Re: Respect for war dead lacking
letter, May 28
Our six-year disaster
Memorial Day is to remember the dead who have positively affected our lives: family, friends, those who served causes honorably and those innocent of their own deaths.
It is true that some of the dead of Iraq and Afghanistan were our enemies, but they weren't enemies before "shock and awe" and all that has followed because of the right-wing warmongers with whom our ignorance twice saddled us. A man who dies defending his country from an unprovoked invasion and occupation by foreigners is, by definition, morally superior to the invaders. So are the many innocent children and other noncombatants liquidated in our horrific six-year disaster.
I value the honorable lives we have uselessly thrown away in a dishonorable cause — more, apparently, than do the Cheney/Bush crowd. There weren't enough of us lefties to change the game, but happily, our ranks are growing.
Bud Tritschler, Clearwater
Re: Hotel's rebirth to be arduous column, May 25
It wasn't a criminal trial
In responding to Diane Steinle's overall excellent summary of the Belleair town meeting on the Belleview Biltmore Hotel development plan May 21 and into May 22, I did want to comment on her observations about the "quasijudicial" nature of the hearing and the handling of the meeting by Mayor Gary Katica and City Attorney David Ottinger.
It is important to realize that the nature of the meeting, and its legal character, were covered well in advance of the meeting. The notices posted and distributed covered those points, and the mayor and attorney did cover that aspect of the meeting at the beginning.
True, they could have banged the gavel more at times, but the attorneys and "experts" for the opposing side — the Belleair County Club and Fred Thomas — seemed to be given ample time to cover all their points and questions. Objections or questions of "witnesses" were enforced.
What did upset me and most of the nearly 200 attendees was that the two attorneys handled their questions of the witnesses more like a criminal trial, not a quasijudicial hearing. People who were simply doing their jobs were hammered by these two high-priced lawyers.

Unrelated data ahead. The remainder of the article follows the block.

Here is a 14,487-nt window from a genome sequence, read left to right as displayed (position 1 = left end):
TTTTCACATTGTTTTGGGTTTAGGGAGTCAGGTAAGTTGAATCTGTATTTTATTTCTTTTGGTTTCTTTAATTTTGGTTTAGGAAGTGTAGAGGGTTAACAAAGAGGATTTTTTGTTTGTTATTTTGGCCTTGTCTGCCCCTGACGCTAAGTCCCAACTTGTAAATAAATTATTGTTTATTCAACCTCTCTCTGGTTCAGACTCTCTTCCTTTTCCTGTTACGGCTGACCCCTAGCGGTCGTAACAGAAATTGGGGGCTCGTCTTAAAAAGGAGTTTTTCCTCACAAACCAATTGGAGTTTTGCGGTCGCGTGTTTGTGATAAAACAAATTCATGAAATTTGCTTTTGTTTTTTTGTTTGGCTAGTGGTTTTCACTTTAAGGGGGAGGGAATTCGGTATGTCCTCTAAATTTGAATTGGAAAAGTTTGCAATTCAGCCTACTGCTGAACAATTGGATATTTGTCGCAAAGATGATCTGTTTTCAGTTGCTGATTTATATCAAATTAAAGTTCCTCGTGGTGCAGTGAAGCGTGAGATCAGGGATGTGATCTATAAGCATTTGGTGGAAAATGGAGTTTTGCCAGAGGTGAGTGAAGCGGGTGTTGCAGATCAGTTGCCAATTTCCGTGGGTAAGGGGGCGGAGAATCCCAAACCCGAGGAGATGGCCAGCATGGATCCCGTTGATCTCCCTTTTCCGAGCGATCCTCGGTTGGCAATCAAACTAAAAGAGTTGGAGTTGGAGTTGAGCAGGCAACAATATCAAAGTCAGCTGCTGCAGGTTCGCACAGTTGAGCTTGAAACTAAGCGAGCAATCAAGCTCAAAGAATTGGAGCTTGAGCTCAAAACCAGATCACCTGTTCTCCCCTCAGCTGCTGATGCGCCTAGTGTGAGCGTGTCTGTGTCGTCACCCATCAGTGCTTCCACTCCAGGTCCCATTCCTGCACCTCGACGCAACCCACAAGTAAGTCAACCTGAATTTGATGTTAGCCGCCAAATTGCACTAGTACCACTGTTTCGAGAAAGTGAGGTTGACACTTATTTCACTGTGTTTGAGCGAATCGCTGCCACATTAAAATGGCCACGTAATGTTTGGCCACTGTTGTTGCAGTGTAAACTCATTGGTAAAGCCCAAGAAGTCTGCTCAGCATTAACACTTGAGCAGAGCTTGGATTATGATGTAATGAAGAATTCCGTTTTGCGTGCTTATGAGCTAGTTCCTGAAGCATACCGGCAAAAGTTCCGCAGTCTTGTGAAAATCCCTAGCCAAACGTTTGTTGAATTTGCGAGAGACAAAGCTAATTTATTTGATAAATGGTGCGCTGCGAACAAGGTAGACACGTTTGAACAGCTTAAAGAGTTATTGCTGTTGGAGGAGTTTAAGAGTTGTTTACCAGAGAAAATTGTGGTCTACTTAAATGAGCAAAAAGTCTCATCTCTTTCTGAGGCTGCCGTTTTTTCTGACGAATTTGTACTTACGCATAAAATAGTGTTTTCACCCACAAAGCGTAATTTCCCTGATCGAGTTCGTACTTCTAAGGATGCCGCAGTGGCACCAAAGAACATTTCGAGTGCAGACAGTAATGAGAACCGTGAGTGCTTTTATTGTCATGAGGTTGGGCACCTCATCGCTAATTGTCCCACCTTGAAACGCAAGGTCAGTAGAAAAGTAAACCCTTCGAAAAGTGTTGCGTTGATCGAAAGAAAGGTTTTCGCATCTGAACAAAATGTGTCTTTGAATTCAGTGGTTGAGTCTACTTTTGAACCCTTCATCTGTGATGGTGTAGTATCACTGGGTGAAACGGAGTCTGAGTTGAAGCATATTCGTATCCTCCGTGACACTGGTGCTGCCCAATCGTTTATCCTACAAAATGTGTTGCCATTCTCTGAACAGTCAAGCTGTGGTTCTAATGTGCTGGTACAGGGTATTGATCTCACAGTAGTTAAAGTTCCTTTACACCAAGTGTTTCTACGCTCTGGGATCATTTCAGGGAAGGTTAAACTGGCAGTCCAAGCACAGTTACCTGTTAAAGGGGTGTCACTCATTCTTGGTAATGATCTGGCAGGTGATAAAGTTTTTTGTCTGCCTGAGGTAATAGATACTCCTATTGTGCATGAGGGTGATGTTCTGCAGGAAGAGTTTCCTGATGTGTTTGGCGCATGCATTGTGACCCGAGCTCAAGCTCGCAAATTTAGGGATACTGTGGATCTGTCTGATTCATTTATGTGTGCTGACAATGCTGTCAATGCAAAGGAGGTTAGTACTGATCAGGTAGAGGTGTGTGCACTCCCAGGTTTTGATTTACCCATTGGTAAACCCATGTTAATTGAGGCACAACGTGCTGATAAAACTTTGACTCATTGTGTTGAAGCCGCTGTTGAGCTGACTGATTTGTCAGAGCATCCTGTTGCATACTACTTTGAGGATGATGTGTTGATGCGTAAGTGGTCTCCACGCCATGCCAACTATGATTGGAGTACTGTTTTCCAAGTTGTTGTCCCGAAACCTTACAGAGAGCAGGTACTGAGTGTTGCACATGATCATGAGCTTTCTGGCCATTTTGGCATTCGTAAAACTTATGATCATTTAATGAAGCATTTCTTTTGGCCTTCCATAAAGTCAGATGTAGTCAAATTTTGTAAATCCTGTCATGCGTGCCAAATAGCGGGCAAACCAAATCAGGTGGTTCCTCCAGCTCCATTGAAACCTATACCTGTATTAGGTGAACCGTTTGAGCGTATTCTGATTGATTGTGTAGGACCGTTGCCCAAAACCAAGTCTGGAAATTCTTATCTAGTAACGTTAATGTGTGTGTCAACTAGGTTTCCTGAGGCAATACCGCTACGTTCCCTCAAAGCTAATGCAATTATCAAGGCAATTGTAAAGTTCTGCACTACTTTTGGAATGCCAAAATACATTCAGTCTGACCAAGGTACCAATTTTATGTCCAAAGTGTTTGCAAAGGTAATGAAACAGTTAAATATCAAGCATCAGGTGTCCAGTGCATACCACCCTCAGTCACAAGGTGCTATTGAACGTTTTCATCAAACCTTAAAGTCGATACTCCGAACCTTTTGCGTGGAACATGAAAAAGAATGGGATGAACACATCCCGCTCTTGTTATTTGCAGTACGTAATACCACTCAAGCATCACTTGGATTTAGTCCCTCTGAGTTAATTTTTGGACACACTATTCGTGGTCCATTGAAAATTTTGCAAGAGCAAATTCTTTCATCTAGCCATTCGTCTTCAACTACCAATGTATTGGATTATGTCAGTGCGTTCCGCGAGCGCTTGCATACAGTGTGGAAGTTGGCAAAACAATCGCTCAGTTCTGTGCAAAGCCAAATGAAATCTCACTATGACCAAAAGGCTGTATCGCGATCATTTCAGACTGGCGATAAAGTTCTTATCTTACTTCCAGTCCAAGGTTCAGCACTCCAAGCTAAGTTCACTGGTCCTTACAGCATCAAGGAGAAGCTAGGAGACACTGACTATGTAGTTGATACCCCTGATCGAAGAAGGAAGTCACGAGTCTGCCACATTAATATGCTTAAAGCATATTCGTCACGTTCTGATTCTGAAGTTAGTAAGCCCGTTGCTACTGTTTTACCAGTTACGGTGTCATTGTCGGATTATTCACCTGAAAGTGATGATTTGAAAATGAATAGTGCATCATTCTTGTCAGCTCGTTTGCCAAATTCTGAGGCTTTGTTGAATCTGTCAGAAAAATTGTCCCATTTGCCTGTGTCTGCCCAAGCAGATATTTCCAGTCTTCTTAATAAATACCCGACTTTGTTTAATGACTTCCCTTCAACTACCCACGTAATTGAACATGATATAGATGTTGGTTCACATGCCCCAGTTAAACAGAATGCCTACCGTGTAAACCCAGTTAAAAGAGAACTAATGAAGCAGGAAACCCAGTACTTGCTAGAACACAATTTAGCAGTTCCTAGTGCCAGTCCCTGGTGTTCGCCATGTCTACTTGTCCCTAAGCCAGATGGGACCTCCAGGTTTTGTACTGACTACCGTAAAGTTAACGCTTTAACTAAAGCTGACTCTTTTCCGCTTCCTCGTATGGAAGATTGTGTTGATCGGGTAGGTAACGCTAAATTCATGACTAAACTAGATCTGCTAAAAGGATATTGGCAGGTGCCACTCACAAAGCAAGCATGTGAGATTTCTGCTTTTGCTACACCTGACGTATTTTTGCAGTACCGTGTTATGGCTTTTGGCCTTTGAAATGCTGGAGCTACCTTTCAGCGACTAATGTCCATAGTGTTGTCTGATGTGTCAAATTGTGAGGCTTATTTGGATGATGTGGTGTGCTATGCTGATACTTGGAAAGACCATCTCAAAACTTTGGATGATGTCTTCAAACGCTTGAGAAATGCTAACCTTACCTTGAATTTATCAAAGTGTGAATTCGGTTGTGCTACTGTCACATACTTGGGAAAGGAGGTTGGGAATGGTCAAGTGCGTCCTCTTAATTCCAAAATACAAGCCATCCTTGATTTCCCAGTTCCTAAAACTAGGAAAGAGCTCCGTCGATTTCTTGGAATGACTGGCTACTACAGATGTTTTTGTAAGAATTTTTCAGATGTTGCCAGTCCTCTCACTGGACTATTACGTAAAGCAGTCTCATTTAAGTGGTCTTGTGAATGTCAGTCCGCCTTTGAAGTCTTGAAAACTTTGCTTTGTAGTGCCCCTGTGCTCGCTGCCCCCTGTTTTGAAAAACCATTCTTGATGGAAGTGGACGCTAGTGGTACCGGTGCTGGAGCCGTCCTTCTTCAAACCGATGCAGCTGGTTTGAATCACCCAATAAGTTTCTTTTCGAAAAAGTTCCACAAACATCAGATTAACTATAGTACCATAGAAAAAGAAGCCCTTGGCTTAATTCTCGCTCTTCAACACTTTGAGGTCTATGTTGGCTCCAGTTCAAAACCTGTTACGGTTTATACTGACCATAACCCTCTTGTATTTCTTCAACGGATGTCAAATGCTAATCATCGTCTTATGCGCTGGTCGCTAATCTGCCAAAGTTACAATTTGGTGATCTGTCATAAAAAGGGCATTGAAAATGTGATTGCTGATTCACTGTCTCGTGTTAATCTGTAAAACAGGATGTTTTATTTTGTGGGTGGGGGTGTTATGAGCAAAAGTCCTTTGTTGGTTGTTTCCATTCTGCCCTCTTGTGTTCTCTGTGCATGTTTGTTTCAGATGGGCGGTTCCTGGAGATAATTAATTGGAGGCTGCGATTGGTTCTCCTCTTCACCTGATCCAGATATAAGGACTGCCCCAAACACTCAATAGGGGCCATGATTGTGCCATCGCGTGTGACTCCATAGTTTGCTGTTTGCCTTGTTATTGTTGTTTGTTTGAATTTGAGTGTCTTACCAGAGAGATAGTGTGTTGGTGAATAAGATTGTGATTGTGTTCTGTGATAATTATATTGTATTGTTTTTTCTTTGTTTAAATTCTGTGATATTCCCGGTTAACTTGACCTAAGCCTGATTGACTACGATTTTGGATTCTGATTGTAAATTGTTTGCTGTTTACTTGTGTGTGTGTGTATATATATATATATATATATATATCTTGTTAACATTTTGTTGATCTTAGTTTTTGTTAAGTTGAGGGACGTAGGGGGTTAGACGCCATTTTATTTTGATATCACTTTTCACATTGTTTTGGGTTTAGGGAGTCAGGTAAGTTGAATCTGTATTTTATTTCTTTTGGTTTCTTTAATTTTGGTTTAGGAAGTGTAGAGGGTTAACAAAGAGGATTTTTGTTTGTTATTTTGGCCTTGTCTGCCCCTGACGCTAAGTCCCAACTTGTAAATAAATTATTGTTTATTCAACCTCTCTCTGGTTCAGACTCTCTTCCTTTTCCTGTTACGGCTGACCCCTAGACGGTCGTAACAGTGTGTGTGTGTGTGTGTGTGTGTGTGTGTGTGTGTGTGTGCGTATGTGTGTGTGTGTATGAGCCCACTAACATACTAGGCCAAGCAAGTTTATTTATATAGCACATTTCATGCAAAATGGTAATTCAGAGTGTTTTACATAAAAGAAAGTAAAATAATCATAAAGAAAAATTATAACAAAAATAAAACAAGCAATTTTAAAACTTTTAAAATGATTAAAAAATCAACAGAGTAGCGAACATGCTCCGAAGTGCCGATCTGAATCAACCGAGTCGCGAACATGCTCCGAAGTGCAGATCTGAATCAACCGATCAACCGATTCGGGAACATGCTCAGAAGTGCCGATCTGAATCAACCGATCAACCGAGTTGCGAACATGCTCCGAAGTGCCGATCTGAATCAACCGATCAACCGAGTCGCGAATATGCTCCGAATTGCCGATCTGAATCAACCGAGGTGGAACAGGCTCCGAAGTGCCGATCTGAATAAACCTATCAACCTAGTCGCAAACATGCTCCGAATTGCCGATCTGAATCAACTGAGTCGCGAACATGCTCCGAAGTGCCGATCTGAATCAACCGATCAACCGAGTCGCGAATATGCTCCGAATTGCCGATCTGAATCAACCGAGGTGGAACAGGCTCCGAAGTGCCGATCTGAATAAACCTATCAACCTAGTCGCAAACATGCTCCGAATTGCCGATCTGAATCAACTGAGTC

Frankly, I was embarrassed for the club. I can't imagine good guys like James MacArthur wanting these guys to be acting like cross-examiners on television's CSI or Law and Order.
In summary, things did end well. The country club and developer Legg Mason did agree on the annex building height. If my calculations are right, the 23 rooms given up by the hotel because of the adjustment will cost them about $2.5-million in annual revenue. That means the state loses about $175,000 annually, and the town about $50,000. For a poor country boy like me, that's a lot of compromise.
Bill Hutton, Belleair
What took so long?
The residents of the town of Belleair owe our commissioners a thank-you for sorting through a complicated application for numerous variances requested by Legg Mason in preparation for restoring the Belleview Biltmore Hotel. The commissioners were able to ignore the propaganda and make an informed decision.
A special thanks to Commissioner Stephanie Oddo, who after 7 1/2 hours of grueling testimony and cross-examination, adroitly asked the attorney representing the Belleair Country Club and Legg Mason if they could agree on a height for the proposed annex. Both sides agreed to compromise, and the variances were granted. It's unfortunate that both parties could not sit down before the dog-and-pony show at the commission meeting and come to this agreement. All of us could have avoided sleep deprivation.
Lil Cromer, Belleair